In February 2016 'Nick' (not his real name) paid for a family member's £6,000 breast surgery using an American Express (Amex) credit card, to qualify for Section 75 protection. However, the patient was left unhappy with the work and sought corrective surgery from the surgeon who'd performed the original procedure.
She then discovered the surgeon had moved overseas and couldn't perform surgery in the UK, so Nick turned to his credit card company for a refund. Amex rejected Nick's Section 75 claim on the grounds the payment to the surgeon was collected via third-party firm iZettle, prompting Nick to appeal the decision to FOS last week.
Nick told MSE: "When you pay by credit card you expect to be covered. I feel American Express is just trying to get out of this situation. Unfortunately we are not blessed with the thousands of pounds needed to solve this problem."
Confusingly, when approached about the dispute, iZettle told MSE it was "frankly surprised" to hear of it because its card-processing services "do not disrupt such rights". But it was unable to comment on the specifics of Nick's case. Amex also said it was unable to comment due to the ongoing FOS appeal.
We've had other reports too – for example, from a MoneySaver who paid £1,000s for a new kitchen and had her Section 75 claim turned down because a third-party processor had been used. Let us know if you've had similar problems by emailing email@example.com.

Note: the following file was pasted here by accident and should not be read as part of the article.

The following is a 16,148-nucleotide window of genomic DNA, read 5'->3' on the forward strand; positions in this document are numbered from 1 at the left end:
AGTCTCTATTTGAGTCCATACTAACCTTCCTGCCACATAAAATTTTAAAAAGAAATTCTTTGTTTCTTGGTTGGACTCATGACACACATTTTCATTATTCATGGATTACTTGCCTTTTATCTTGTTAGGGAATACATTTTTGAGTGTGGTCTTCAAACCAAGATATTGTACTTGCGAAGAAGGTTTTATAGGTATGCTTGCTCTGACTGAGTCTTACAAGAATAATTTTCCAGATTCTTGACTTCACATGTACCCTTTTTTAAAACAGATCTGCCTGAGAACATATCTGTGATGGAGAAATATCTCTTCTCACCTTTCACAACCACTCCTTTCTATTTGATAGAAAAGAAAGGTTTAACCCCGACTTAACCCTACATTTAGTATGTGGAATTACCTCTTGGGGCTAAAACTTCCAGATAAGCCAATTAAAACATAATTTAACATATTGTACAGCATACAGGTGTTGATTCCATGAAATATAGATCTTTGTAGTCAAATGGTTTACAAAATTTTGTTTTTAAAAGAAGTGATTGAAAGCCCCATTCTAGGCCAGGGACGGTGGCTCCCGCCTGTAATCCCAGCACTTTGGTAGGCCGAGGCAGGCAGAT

Which payment processors are affected?
We've covered this issue before regarding one major third-party payments firm, PayPal. Martin's PayPal Warning guide explains paying via PayPal will often – though not always – scupper your Section 75 rights.
Yet there are dozens of other specialist payment-processing companies worldwide, providing retailers with card terminals and/or the ability to accept online orders made with a credit or debit card – other big names include Worldpay, Sage Pay, Creditcall and Stripe.
Bizarrely, FOS told us it's simply unable to provide a list of different third-party payment mechanisms, or say which qualify for Section 75 protection. A spokesperson told us: "The payment mechanism often runs in the background so without doing a full investigation into how exactly a payment has been made in each circumstance we can't say which ones are and aren't protected."
FOS isn't even able to strictly define what it considers a third-party payment processor to be, saying this too is "very rarely black and white".
Here's what FOS was able to tell us about how the rules work: